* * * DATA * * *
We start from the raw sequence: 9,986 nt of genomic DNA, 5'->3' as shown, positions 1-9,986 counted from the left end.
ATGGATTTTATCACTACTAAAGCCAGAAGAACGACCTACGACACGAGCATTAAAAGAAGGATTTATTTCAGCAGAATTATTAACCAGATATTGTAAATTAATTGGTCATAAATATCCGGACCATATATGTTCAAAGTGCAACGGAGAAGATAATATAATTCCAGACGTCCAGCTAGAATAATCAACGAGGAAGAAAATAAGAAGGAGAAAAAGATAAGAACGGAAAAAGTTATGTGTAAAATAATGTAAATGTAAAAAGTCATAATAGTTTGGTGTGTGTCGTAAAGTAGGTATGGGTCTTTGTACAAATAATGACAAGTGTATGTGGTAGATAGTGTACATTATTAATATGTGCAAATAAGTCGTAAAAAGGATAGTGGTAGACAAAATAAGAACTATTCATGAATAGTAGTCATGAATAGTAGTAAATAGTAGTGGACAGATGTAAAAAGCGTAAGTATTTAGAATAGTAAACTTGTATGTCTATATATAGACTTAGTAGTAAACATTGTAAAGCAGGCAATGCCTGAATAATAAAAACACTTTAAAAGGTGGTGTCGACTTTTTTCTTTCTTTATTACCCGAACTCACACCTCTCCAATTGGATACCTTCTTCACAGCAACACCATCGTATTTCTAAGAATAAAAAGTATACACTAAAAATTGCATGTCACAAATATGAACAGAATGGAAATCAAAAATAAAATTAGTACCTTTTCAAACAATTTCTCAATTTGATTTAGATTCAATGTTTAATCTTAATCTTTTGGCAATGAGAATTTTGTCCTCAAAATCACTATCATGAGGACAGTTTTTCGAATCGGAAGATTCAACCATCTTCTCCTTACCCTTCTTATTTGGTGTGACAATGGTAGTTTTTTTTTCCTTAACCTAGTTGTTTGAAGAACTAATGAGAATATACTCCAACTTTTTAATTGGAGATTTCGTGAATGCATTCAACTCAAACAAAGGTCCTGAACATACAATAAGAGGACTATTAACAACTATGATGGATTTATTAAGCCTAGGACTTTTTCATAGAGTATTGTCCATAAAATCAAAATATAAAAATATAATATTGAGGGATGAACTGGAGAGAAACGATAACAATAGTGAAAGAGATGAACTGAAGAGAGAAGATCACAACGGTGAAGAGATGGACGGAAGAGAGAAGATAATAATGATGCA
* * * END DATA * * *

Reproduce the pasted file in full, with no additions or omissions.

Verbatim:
We start from the raw sequence: 9,986 nt of genomic DNA, 5'->3' as shown, positions 1-9,986 counted from the left end.
ATGGATTTTATCACTACTAAAGCCAGAAGAACGACCTACGACACGAGCATTAAAAGAAGGATTTATTTCAGCAGAATTATTAACCAGATATTGTAAATTAATTGGTCATAAATATCCGGACCATATATGTTCAAAGTGCAACGGAGAAGATAATATAATTCCAGACGTCCAGCTAGAATAATCAACGAGGAAGAAAATAAGAAGGAGAAAAAGATAAGAACGGAAAAAGTTATGTGTAAAATAATGTAAATGTAAAAAGTCATAATAGTTTGGTGTGTGTCGTAAAGTAGGTATGGGTCTTTGTACAAATAATGACAAGTGTATGTGGTAGATAGTGTACATTATTAATATGTGCAAATAAGTCGTAAAAAGGATAGTGGTAGACAAAATAAGAACTATTCATGAATAGTAGTCATGAATAGTAGTAAATAGTAGTGGACAGATGTAAAAAGCGTAAGTATTTAGAATAGTAAACTTGTATGTCTATATATAGACTTAGTAGTAAACATTGTAAAGCAGGCAATGCCTGAATAATAAAAACACTTTAAAAGGTGGTGTCGACTTTTTTCTTTCTTTATTACCCGAACTCACACCTCTCCAATTGGATACCTTCTTCACAGCAACACCATCGTATTTCTAAGAATAAAAAGTATACACTAAAAATTGCATGTCACAAATATGAACAGAATGGAAATCAAAAATAAAATTAGTACCTTTTCAAACAATTTCTCAATTTGATTTAGATTCAATGTTTAATCTTAATCTTTTGGCAATGAGAATTTTGTCCTCAAAATCACTATCATGAGGACAGTTTTTCGAATCGGAAGATTCAACCATCTTCTCCTTACCCTTCTTATTTGGTGTGACAATGGTAGTTTTTTTTTCCTTAACCTAGTTGTTTGAAGAACTAATGAGAATATACTCCAACTTTTTAATTGGAGATTTCGTGAATGCATTCAACTCAAACAAAGGTCCTGAACATACAATAAGAGGACTATTAACAACTATGATGGATTTATTAAGCCTAGGACTTTTTCATAGAGTATTGTCCATAAAATCAAAATATAAAAATATAATATTGAGGGATGAACTGGAGAGAAACGATAACAATAGTGAAAGAGATGAACTGAAGAGAGAAGATCACAACGGTGAAGAGATGGACGGAAGAGAGAAGATAATAATGATGCA